Basic industry laws were recently amended to allow the renumeration of SSP under the market scheme, which means that producers sell their energy directly on the market under similar conditions to the PRO, with the possibility of using the services of an aggregation agent.
It can be expected that, as SSP technologies mature and increase their competitiveness, special scheme producers will also be able to sell their energy on the market, under similar conditions to those that apply to normal scheme producers.
At retail level, the sector’s liberalization continues. In 2015, the liberalized market represented nearly 92% of the total volume of commercialized electricity in Portugal and 88% in Spain. The final price for households continue to be above the European average both in Portugal and Spain. In Portugal this holds true since the increase in VAT from 6% to 23% in October 2011. For industrial customers, prices in Portugal have remained below the EU average.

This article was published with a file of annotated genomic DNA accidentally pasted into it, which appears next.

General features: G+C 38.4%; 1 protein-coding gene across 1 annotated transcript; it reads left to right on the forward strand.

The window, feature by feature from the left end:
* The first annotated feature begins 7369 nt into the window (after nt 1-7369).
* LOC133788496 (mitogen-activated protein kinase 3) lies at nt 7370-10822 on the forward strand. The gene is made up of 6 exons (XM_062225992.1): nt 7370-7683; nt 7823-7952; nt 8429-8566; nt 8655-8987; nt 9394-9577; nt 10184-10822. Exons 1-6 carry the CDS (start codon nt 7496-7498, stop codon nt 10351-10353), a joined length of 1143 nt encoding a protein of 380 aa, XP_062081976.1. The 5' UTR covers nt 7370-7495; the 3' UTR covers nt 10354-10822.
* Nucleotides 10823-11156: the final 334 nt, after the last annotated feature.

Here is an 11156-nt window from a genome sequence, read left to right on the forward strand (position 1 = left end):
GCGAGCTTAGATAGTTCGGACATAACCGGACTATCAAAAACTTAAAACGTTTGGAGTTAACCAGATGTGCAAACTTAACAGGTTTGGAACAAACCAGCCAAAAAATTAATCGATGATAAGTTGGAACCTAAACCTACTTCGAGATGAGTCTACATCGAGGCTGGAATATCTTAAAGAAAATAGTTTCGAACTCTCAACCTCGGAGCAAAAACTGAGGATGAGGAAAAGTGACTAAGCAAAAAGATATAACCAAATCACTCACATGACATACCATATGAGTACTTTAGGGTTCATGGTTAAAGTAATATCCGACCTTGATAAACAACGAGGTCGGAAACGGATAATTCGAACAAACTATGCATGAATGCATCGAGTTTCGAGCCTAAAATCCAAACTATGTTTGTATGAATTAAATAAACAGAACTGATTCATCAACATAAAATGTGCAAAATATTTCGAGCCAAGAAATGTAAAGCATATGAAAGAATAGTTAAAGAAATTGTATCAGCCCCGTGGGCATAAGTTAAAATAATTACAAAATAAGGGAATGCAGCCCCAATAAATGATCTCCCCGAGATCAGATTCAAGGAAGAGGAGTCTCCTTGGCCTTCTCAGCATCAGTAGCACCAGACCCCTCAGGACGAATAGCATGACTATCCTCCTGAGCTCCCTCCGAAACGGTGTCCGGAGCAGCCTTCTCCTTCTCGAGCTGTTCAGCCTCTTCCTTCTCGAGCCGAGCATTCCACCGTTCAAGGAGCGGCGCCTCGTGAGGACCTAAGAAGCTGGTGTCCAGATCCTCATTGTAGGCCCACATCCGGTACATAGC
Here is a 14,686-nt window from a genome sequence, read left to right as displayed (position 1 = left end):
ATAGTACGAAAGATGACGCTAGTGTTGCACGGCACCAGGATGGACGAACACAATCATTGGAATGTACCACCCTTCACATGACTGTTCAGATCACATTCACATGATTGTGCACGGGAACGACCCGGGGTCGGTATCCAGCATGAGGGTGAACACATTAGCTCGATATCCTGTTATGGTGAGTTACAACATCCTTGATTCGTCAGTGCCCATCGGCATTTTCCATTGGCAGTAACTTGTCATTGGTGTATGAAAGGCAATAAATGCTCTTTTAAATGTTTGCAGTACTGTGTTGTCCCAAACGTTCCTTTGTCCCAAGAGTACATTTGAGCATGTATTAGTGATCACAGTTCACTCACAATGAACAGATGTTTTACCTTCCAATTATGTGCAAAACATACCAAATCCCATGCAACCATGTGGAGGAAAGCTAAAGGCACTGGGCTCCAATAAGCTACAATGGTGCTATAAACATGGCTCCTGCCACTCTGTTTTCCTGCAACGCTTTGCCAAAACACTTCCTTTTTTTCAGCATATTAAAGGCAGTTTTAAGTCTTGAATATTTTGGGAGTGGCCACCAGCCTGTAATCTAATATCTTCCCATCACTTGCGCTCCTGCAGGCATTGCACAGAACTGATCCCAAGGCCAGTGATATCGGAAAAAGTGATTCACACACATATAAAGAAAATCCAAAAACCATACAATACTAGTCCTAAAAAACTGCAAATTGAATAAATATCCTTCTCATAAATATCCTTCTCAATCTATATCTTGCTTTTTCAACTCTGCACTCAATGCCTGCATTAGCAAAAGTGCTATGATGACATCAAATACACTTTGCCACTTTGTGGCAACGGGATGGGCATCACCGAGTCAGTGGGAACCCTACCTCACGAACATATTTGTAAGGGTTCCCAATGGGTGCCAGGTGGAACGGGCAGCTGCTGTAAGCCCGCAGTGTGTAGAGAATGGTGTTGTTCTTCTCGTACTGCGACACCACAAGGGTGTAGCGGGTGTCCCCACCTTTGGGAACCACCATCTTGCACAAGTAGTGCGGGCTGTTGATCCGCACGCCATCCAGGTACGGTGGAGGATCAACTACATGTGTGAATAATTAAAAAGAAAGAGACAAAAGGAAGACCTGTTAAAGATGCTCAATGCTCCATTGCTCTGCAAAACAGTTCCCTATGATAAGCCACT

Natural gas consumption can be broken down into two main uses: conventional consumption (household and industrial consumption, including for cogeneration units) and power sector consumption. In 2017, a big increase in the demand from the CCTG power plants has contributed to an increase of 11% in the gas demand in Iberian Peninsula, compared to 2016.
Although demand increased, contracted volumes continue to exceed demand, raising the need to deviate high volumes of natural gas to international markets. However, the spreads on gas prices do not enable the deviation of Iberian gas to Europe and Asia, leading to gas-fired power generation to become the most profitable use of natural gas.
A new government took office in November 2015, and its program includes relevant goals in terms of energy, such as a renewed interest in promoting renewables, boosting energy efficiency, expanding electric mobility and developing an energy technology cluster. A set of regulatory developments linked to the government’s political action should be highlighted: